My son was about eight, and had a good friend whose parents owned a lot of ‘stuff.’ Their living room was filled with furniture, and every wall held a picture. Ceiling-to-floor shelving sat between the kitchen and living room, each small shelf holding books, vases, frames, and miscellaneous knick-knacks. I never did see inside their children’s rooms, but I vaguely remember the parent’s bedroom, and the many pieces on the dresser and bedside tables.
I also remember the parents walking into our house, and making comments like, “You need more furniture,” and, “Where are all your pictures?”
My son came home after a visit to his friend’s house, looked around, and innocently asked, “Are we poor?”
What a funny question, I thought. Our children were well-fed, owned plenty of clothes, ate good food, had enough toys to keep them, and the neighbor children, busy for months. We vacationed, camped, dined out, and our children participated in every sport known to mankind. Poor? Hardly. But I wondered why he asked.
I looked around the living room, at the sofa where we sat each evening, reading books and laughing, and at the loveseat next to it, where I curled up on chilly winter days. At the end of the room sat a large piano, one my oldest son played nearly every night. Near the entry were two small chairs where my boys tied their shoes before bounding out the door. Two pictures adorned the walls, one bought while on a family vacation, the other one my husband and I picked out many years ago. Except for one small vase, the room was void of knick-knacks.
“No, we’re not poor,” I said.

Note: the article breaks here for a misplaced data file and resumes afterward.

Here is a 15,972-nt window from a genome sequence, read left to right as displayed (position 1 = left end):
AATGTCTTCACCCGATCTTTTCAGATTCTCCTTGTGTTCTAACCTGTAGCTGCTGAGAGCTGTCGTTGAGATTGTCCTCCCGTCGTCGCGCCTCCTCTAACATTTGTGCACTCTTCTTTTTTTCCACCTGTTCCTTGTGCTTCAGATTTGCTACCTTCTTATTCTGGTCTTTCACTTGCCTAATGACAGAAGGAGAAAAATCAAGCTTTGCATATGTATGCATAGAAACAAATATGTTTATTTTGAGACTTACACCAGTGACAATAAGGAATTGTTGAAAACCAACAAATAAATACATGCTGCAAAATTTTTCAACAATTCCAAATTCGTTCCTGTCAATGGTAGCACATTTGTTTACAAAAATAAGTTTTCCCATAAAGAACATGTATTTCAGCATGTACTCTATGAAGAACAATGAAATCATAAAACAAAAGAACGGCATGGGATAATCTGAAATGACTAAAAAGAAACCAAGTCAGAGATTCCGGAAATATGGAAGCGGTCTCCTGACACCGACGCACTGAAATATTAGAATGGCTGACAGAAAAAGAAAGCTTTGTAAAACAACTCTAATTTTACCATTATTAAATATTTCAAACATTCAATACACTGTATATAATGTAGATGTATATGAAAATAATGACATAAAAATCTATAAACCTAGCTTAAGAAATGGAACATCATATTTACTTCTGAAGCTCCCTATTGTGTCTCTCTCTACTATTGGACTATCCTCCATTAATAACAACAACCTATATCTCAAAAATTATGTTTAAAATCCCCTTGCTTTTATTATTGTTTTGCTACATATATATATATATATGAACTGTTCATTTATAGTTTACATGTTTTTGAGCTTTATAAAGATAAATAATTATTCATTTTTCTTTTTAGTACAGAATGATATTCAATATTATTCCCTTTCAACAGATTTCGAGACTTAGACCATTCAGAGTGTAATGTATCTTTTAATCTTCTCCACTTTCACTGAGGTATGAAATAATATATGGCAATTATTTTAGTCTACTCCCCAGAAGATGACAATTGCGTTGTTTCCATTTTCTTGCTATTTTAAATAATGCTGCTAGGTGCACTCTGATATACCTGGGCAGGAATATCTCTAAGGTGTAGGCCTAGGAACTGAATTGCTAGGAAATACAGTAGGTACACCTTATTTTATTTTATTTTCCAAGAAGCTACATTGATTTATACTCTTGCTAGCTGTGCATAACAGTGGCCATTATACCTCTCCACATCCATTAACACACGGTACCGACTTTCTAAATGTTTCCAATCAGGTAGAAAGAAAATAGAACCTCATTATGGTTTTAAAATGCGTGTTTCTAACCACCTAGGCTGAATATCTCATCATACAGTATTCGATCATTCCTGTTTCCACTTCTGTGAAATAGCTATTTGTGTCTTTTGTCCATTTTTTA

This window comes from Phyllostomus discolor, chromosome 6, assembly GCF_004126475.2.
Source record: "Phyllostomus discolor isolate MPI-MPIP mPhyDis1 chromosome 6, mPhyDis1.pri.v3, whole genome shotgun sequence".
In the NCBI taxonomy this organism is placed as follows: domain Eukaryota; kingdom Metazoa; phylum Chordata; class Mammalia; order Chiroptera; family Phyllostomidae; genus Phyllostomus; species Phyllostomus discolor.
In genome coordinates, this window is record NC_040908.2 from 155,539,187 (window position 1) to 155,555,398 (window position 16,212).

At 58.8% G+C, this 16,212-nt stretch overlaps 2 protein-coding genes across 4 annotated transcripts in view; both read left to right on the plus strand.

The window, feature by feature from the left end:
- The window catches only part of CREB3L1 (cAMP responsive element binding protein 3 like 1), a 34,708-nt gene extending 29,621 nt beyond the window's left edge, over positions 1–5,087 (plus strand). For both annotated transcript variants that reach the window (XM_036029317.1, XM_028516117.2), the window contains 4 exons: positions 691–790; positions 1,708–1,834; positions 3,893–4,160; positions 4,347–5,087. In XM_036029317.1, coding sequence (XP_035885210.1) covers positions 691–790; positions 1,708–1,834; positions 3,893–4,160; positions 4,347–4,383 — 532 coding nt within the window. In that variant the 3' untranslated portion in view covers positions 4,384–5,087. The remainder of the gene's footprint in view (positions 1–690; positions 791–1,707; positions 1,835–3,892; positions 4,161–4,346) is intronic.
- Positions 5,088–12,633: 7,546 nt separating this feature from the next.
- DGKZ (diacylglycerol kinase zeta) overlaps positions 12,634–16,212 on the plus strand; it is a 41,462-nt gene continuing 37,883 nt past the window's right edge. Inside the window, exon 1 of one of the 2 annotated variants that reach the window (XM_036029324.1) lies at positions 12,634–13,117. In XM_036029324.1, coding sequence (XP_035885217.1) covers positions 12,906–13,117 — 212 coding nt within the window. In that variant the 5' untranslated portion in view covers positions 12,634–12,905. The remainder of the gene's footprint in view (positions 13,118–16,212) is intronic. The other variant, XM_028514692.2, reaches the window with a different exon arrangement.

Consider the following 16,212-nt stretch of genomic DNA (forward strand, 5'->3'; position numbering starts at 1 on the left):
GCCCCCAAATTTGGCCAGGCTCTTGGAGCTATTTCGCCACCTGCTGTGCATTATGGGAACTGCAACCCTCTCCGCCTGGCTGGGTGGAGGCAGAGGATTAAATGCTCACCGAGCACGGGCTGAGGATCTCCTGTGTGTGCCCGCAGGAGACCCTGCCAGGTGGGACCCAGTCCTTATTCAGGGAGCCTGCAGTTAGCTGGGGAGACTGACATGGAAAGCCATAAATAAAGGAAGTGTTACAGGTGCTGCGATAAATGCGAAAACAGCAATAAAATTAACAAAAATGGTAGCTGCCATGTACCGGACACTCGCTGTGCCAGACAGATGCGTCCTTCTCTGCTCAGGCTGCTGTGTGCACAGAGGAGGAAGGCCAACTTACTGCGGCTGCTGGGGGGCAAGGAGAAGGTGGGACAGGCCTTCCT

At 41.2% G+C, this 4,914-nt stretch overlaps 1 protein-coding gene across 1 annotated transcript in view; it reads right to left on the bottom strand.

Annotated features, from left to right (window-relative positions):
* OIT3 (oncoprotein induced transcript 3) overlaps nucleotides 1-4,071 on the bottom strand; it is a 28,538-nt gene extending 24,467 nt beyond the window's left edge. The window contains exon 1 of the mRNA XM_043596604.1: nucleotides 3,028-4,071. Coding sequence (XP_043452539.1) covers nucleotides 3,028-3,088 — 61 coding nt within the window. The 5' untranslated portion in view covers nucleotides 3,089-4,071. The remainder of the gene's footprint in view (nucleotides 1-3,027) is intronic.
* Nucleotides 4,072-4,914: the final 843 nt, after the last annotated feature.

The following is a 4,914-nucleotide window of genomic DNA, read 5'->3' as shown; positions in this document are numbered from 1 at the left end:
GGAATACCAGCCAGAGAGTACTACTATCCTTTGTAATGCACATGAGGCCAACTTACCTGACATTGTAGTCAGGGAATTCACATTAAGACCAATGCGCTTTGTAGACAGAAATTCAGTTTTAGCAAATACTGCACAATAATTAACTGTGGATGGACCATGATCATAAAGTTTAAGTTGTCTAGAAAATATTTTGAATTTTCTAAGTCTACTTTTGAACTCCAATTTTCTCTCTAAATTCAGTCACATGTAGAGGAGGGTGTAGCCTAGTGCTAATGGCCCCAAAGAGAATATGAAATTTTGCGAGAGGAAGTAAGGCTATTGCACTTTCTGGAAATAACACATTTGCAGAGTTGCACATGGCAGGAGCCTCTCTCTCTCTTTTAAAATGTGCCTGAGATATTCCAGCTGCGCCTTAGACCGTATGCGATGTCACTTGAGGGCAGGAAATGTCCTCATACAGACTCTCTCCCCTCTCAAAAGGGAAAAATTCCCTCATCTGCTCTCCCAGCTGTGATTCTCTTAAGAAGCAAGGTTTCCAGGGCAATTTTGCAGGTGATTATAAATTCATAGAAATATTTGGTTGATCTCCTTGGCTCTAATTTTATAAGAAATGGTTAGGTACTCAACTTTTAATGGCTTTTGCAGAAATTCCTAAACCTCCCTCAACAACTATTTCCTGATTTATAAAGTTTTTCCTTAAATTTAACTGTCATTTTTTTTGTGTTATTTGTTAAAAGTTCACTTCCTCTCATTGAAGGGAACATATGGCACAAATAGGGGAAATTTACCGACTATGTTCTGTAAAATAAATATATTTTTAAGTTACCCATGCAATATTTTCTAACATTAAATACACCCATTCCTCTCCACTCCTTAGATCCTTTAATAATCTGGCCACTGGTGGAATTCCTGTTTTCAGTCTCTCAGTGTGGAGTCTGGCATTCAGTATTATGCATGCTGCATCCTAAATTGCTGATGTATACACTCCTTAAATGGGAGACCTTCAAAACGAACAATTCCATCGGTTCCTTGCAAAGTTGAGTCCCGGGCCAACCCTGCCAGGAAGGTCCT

Never Change for Others:
I never changed our house, it remained the clean, simple home it always was. I didn’t add more furniture, or place books on the table. Because that day, I learned something. No matter how much others judge, no matter how much they criticized and condemned, my life was mine. I only needed to smile and laugh to set myself free.
Another Reminder Needed:
Life has a funny way of turning around and making us forget the very lessons we were once so passionate about. I’m not sure when it happened, or how, but one day, I realized I was once again trying to please others.
I was shopping to wear what society and the current fad said I should wear. I was wearing my hair in the latest style, and dressing my home in the nicest pieces. And I wasn’t always happy. (It’s a lot of work to try to please others.)
Even when I began minimalism, I think, at times, I was doing it to belong, to feel part of a group that would not judge. The funny thing is, no matter what we do, wear, own, or don’t own, there will always be someone to judge, criticize, condemn.
One More Lesson:
That wasn’t the end of my lesson that day. There was one more: Don’t judge others.
How unfair it is for me to ask others not to judge. How unfair to ask others to accept my possessions, or lack of. How unfair to ask others to accept me as I am if I do not do the same to them.
I can’t say I never make mistakes, and sometimes look for acceptance. I can’t say I’m never judgmental or critical, I am too human for that. But I can say I am trying, to accept others for who they are, and not by what they own. To laugh and be free in the face of criticism.